The energy efficiency rating of rental properties has become a topic of hot debate (no pun intended) in the private rental sector. In 2018, changes to Minimum Energy Efficiency Standards regulations meant landlords needed a rating of at least E on their EPC before their property could be legally advertised for let. Then, in 2021 further modifications to the MEES were proposed and are set to come into effect in 2025. As a landlord, it’s important to stay ahead of changing energy efficiency standards while also making your property greener, so that it contributes to reducing carbon emissions.
In this guide, we’ve got everything you need to know about improving your EPC rating and how to make your property investment more environmentally sustainable.
What’s happening in 2025?
The government announced changes to the Minimum Energy Efficiency Standards for England and Wales, proposing that all rental properties must have an EPC rating of C or higher prior to a new tenancy as of 1st April 2025. There will be 'compliance window' during which landlords must make improvements before the new higher minimum threshold is applied all tenancies (both new and existing) from 1st April 2028. Landlords who fail to comply face penalties between £5,000 and £30,000.
Why is the change coming into effect?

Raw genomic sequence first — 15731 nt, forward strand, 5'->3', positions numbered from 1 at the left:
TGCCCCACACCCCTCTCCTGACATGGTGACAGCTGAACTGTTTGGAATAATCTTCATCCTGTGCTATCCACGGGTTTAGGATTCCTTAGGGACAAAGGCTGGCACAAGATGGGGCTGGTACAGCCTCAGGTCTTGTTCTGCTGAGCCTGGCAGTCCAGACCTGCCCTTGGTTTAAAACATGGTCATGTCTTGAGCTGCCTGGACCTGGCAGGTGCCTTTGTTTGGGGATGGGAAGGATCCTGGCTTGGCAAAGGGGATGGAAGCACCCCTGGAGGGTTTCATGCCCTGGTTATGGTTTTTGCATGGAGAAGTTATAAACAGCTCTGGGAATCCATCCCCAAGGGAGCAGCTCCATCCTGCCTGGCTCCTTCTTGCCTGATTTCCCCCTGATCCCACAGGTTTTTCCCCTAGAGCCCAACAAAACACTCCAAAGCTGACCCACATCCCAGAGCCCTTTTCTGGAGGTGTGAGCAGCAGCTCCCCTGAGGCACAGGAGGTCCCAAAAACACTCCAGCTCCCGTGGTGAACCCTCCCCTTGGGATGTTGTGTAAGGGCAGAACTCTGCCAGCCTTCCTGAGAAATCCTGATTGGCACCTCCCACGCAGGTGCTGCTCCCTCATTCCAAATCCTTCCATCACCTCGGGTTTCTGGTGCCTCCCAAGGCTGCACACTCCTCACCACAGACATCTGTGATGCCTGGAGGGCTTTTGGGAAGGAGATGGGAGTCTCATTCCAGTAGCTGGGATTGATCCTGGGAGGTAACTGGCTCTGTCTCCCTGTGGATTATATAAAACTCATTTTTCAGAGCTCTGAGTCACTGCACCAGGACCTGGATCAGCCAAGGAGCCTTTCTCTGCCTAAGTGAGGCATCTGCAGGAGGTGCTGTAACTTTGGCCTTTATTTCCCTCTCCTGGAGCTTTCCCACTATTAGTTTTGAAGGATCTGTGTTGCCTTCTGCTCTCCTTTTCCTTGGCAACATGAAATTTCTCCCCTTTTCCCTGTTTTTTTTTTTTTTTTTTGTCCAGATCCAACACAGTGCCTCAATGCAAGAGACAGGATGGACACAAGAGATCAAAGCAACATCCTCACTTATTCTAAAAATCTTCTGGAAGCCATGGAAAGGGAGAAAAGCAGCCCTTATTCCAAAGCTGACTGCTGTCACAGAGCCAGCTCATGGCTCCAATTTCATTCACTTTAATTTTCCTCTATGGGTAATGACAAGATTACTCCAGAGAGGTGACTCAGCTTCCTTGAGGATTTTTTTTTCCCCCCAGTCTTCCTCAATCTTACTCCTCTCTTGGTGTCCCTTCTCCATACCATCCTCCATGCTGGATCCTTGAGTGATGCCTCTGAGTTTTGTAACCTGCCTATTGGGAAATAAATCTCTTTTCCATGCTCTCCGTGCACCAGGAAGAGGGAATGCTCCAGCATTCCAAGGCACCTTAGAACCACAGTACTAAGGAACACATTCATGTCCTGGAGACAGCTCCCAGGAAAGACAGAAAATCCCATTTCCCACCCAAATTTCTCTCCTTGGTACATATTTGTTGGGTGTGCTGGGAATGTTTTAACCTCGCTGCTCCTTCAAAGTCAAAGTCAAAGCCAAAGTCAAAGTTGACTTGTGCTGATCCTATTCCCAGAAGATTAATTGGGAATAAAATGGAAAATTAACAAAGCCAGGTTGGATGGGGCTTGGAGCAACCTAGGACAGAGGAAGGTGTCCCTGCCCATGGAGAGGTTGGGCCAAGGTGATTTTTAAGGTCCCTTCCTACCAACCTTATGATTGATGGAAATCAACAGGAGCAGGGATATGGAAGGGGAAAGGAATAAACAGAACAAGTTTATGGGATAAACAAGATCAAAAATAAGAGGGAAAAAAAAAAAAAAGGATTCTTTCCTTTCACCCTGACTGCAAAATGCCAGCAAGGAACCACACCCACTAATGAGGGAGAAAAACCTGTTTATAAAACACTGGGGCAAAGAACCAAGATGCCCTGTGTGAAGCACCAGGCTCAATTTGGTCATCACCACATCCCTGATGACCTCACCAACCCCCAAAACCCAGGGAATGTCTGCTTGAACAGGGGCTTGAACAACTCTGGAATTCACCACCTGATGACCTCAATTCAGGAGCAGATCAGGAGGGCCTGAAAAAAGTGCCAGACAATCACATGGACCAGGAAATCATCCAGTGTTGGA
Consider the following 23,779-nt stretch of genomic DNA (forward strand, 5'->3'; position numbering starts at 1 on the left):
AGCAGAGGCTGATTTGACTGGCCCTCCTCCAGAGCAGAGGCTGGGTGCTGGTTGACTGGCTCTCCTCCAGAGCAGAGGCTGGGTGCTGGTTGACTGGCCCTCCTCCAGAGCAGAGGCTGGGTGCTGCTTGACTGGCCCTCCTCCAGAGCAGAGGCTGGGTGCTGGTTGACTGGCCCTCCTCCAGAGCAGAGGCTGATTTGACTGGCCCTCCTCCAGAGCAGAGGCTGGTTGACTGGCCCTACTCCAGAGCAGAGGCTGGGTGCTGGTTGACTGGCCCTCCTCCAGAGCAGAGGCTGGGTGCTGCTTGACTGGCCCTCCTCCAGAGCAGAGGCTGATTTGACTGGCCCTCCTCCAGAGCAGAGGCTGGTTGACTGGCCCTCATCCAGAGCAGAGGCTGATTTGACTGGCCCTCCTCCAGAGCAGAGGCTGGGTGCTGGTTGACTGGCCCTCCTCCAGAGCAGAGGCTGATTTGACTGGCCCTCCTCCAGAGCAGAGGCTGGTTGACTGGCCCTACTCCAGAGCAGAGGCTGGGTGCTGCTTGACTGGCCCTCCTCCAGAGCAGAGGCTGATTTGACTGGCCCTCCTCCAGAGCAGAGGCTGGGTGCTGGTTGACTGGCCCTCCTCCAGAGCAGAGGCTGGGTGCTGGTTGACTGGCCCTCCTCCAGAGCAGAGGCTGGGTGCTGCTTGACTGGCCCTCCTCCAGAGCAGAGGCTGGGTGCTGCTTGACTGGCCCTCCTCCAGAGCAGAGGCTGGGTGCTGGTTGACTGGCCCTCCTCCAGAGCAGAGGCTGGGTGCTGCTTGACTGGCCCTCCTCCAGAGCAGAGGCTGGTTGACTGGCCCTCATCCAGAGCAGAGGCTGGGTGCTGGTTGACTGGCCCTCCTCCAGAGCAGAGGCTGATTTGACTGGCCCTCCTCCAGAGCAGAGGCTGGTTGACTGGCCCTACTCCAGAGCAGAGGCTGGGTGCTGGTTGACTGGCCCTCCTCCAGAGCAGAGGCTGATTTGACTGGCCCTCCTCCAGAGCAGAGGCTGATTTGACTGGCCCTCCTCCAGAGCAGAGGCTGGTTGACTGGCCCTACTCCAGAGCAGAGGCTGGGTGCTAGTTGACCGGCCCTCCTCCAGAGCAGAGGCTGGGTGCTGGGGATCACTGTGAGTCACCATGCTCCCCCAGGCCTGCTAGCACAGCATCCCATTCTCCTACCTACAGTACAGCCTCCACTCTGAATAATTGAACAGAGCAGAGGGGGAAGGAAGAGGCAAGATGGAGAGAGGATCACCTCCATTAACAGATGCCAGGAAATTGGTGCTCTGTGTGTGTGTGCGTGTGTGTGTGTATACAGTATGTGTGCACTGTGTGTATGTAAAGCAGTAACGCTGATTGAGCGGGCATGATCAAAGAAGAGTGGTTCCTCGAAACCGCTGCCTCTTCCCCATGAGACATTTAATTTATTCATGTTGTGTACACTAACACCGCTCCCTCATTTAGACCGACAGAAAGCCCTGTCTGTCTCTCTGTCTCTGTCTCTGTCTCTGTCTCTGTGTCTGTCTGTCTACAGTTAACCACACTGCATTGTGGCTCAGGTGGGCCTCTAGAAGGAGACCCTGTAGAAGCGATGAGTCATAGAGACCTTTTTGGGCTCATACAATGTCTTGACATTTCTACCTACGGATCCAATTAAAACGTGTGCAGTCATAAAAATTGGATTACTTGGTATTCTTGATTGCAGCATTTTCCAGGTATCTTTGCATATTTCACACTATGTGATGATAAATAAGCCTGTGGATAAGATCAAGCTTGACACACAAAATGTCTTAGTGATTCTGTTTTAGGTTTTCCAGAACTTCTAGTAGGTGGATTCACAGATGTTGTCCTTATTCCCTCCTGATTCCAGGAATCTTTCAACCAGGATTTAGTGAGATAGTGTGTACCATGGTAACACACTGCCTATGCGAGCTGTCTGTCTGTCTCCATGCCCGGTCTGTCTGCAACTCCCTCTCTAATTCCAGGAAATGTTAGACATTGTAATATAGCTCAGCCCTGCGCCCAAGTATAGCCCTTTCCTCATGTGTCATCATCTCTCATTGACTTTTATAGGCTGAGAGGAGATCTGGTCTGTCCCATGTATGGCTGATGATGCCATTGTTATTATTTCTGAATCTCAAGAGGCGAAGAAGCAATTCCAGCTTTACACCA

The government is hoping that regulation changes will make more homes more energy-efficient, thus reducing carbon emissions on the way to the UK, reaching net-zero by 2050. It also means that tenants will pay lower utility bills as they consume less energy.
What are the current EPC regulations for landlords?
From 2018, landlords were required to have an EPC rating of E or higher for new tenancies. That’s now changed to all tenancies, and any rental home without at least a rating of E cannot be legally let.
Just to clarify: what is an EPC?
EPC stands for energy performance certificate and is required for all homes in the UK. It states the energy efficiency of a property, rating it from A to G, with A representing an energy-efficient home and G representing one that isn’t resourceful.
A Domestic Energy Assessor carries out the EPC, which is valid for 10 years. As part of the inspection, the assessor looks at:
- The windows
- Year the property was built
- Roof, walls and insulation
- Building measurements
- Boilers and heating systems
- Renewable energy devices
After the assessment, all of the above is considered, with the property awarded a rating. EPCs also carry an Environmental Impact Rating, which uses the government’s Standard Assessment Procedure (SAP) to give you a numerical score from 1-100 SAP points.
How do I check my EPC rating?
You can find your EPC here if you don’t already know it or cannot locate the report. The report provides a rating as well as a breakdown of what’s needed to improve your EPC. All reports are accompanied by a section of recommended actions that lists cost-effective measures to improve energy efficiency.
Suggestions may include actions like ‘improve insulation’. You can go through the recommended improvements and see where it might be possible to make changes and upgrade your energy performance rating.
How can I improve my EPC rating?
Update: In the spring statement on 23rd March 2022, Rishi Sunak announced that VAT on green home improvements will be cut from 5% to zero for the next 5 years. This means that homeowners will save significant amounts in tax when installing solar panels, heat pumps, and insulation.